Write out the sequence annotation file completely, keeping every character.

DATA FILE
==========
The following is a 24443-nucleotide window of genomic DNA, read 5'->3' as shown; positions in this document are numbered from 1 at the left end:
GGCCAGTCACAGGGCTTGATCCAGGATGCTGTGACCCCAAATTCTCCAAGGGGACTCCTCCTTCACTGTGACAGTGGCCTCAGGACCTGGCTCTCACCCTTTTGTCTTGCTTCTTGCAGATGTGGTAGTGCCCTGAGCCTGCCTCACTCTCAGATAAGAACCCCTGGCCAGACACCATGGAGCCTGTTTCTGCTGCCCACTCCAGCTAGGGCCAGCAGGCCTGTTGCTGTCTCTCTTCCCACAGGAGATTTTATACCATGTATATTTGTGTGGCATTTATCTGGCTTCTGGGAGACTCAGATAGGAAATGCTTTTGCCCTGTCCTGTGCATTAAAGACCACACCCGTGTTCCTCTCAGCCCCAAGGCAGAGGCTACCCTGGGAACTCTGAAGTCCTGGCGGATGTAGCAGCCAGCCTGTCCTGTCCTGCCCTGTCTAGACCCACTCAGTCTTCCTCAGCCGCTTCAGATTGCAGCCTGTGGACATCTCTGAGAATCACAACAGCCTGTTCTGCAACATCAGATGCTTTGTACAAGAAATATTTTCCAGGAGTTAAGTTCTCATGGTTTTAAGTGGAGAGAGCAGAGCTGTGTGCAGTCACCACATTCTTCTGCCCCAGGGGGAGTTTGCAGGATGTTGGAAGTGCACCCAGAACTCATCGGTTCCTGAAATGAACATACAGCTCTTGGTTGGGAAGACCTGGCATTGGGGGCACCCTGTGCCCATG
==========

The following is a 24443-nucleotide window of genomic DNA, read 5'->3' as shown; positions in this document are numbered from 1 at the left end:
GGCCAGTCACAGGGCTTGATCCAGGATGCTGTGACCCCAAATTCTCCAAGGGGACTCCTCCTTCACTGTGACAGTGGCCTCAGGACCTGGCTCTCACCCTTTTGTCTTGCTTCTTGCAGATGTGGTAGTGCCCTGAGCCTGCCTCACTCTCAGATAAGAACCCCTGGCCAGACACCATGGAGCCTGTTTCTGCTGCCCACTCCAGCTAGGGCCAGCAGGCCTGTTGCTGTCTCTCTTCCCACAGGAGATTTTATACCATGTATATTTGTGTGGCATTTATCTGGCTTCTGGGAGACTCAGATAGGAAATGCTTTTGCCCTGTCCTGTGCATTAAAGACCACACCCGTGTTCCTCTCAGCCCCAAGGCAGAGGCTACCCTGGGAACTCTGAAGTCCTGGCGGATGTAGCAGCCAGCCTGTCCTGTCCTGCCCTGTCTAGACCCACTCAGTCTTCCTCAGCCGCTTCAGATTGCAGCCTGTGGACATCTCTGAGAATCACAACAGCCTGTTCTGCAACATCAGATGCTTTGTACAAGAAATATTTTCCAGGAGTTAAGTTCTCATGGTTTTAAGTGGAGAGAGCAGAGCTGTGTGCAGTCACCACATTCTTCTGCCCCAGGGGGAGTTTGCAGGATGTTGGAAGTGCACCCAGAACTCATCGGTTCCTGAAATGAACATACAGCTCTTGGTTGGGAAGACCTGGCATTGGGGGCACCCTGTGCCCATG